Undergoing treatment for a physical injury or condition can be a long and frustrating experience. Broken bones, sprains, torn muscles or ligaments, as well as painful conditions that have developed over time, like carpal tunnel syndrome, need customized treatments. Physical therapists could benefit from a measurement-based approach to retraining patients for proper movement and mechanics.

Fig. 1. Incorporating force-sensitive technology, such as an ultrasound device into physical therapy, can help improve the treatment.

Physical therapy and rehabilitation treatment are tailored to the needs of each individual, but there can be significant variations among therapists and the ways they assess their patients. A single therapist might even apply different levels of force on patients at different times throughout the day.

Although force feedback is a key component of physical therapy, it typically relies on the subjective judgement of the therapist. Treatment could therefore be improved if there was a means of obtaining objective data. In fact, there are currently smart force-sensitive devices that can measure or control the amount of force applied to, or by, the patient.

Options for Embedded Force Sensing Technology

Load cells are a common type of force sensor and offer a high level of accuracy. Their large size and weight, however, are drawbacks — it is difficult to embed them into small, compact devices.

Strain gauges are another common alternative and are much smaller than load cells. Unlike load cells, though, strain gauges measure force as a result of an indirect measurement correlated to the mechanical strain of fine conductive wires. They require complex electronics that can be expensive to implement on a large scale.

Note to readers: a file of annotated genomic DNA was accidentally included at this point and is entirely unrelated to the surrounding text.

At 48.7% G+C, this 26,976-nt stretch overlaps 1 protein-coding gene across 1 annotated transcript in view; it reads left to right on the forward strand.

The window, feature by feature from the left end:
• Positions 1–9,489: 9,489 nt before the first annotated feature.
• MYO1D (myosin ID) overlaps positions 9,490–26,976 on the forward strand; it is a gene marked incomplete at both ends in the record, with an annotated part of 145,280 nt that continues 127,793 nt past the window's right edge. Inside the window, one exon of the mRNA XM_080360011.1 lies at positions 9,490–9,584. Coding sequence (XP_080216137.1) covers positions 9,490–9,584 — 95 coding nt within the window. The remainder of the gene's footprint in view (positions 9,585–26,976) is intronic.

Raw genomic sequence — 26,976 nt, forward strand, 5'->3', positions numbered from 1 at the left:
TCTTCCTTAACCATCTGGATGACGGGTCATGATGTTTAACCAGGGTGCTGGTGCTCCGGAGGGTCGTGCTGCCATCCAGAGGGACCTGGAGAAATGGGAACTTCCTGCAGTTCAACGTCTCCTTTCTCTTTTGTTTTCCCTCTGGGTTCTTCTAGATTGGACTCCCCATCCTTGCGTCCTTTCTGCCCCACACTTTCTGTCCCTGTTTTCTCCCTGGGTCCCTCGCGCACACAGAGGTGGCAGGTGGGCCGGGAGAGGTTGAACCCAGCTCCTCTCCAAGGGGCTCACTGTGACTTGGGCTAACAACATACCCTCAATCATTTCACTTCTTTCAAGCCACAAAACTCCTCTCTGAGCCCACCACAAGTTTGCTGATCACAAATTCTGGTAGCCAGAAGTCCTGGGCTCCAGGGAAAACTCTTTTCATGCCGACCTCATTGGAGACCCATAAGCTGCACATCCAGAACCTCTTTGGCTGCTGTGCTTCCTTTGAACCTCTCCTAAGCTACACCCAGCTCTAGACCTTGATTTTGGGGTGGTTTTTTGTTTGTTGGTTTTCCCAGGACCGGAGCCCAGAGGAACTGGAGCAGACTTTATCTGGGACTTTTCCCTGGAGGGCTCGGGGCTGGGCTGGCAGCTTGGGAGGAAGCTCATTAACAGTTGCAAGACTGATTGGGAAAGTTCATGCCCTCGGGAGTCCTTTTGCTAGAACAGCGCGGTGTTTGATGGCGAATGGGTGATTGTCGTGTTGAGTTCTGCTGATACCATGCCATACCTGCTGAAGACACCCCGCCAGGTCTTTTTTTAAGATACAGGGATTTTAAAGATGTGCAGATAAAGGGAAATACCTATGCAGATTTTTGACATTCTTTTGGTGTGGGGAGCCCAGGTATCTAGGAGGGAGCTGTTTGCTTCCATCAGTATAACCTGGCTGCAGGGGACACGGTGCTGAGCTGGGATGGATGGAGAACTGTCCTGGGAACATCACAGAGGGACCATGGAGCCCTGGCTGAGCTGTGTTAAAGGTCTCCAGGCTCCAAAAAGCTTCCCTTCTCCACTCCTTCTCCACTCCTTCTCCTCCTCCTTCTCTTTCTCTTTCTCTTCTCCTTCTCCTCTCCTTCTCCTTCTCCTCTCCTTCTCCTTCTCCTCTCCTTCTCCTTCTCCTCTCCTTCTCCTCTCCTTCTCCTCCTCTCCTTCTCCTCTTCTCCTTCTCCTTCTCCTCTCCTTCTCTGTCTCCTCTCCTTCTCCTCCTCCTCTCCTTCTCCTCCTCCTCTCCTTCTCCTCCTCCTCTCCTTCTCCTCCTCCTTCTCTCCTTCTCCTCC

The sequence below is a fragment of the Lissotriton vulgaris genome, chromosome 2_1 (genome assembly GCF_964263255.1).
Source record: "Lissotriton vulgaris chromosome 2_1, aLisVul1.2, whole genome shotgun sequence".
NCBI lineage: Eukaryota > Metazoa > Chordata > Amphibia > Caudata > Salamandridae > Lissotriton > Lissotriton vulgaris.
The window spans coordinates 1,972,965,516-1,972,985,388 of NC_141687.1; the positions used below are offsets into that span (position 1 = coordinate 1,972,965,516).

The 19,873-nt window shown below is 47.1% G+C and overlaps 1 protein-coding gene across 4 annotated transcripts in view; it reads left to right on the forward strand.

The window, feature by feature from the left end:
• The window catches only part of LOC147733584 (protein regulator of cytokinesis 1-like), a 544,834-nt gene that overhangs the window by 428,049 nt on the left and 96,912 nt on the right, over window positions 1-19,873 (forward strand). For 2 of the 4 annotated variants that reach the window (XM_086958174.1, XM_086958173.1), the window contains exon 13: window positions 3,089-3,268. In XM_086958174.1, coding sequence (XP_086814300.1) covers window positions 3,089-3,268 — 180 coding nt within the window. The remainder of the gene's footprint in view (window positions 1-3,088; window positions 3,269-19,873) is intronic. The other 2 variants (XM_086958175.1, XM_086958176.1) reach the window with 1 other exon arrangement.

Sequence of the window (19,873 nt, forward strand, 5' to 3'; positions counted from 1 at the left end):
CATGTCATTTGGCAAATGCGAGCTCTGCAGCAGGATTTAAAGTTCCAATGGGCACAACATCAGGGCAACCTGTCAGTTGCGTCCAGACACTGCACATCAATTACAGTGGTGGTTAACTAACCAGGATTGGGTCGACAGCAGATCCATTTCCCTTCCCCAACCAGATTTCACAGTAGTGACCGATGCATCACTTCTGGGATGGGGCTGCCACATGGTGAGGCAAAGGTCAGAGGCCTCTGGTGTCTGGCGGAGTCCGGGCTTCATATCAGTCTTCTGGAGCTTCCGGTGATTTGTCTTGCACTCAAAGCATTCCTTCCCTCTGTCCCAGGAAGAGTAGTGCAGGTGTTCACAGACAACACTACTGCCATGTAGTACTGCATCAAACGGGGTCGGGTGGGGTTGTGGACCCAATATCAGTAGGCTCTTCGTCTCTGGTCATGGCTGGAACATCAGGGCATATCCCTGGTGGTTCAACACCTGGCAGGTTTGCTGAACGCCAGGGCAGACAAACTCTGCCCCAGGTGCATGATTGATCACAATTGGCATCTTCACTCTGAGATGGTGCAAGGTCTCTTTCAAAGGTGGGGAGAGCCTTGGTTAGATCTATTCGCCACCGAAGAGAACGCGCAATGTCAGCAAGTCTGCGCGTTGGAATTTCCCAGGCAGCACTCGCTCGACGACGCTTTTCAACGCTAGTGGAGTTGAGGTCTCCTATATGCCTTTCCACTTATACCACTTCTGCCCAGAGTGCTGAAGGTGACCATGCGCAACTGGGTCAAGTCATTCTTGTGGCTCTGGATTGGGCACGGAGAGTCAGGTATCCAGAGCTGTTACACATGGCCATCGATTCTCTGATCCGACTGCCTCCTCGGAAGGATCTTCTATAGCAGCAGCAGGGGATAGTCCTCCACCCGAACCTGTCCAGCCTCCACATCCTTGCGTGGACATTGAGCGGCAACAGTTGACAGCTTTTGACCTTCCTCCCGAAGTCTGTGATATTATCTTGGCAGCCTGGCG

Piezoresistive touch sensors are a third alternative. They are passive elements consisting of semiconductive material sandwiched between two pieces of flexible polyester, whose resistance changes with applied force. When unloaded, the sensor has a high resistance of about 2MΩ that drops when loaded. The conductance (inverse of resistance) response of touch sensors is linear as a function of force within the sensor’s designated force range. The fact that they are passive, have linear conductance response, and a large dynamic range of resistance, allows the design engineer to use simple electronics.

A piezoresistive sensor can be powered through an op-amp circuit or a voltage divider. With both of these circuits, the resistance change causes a corresponding change in the circuit’s output signal. This can be read by an analog-based system or digitized via an analog-to-digital converter. Depending on the setup, the force range of the sensor can be adjusted by changing the drive voltage or the resistance of the op-amp’s feedback resistor. This allows the user to have control over parameters such as maximum force range, and measurement resolution within that range.

Fig. 3 Most touch sensors can be powered with simple circuitry, such as this op-amp.

Another benefit of the linear force-conductance relationship, is that these sensors only require simple calibration. While force-sensing applications that employ load cells or strain gauges may need to be factory calibrated after repeated use, devices based on piezoresistive touch sensors can have their calibration routine embedded into the device firmware for on-the-fly recalibration.

Physical Therapy Devices Enhanced with Piezoresistive Touch Sensors

Whether embedded into a wearable device, or onto contact points of equipment, touch sensors collect critical force data for therapists to safely and efficiently care for their patients. The following are three real-world examples of this technology in use.

Example 1. A Simple Method to Standardize Manual Evaluation Techniques

When it comes to physical therapy treatment, nothing can take the place of a hands-on manual assessment. However, using a minimally-invasive method to measure force applied to the patient can improve assessment quality and consistency.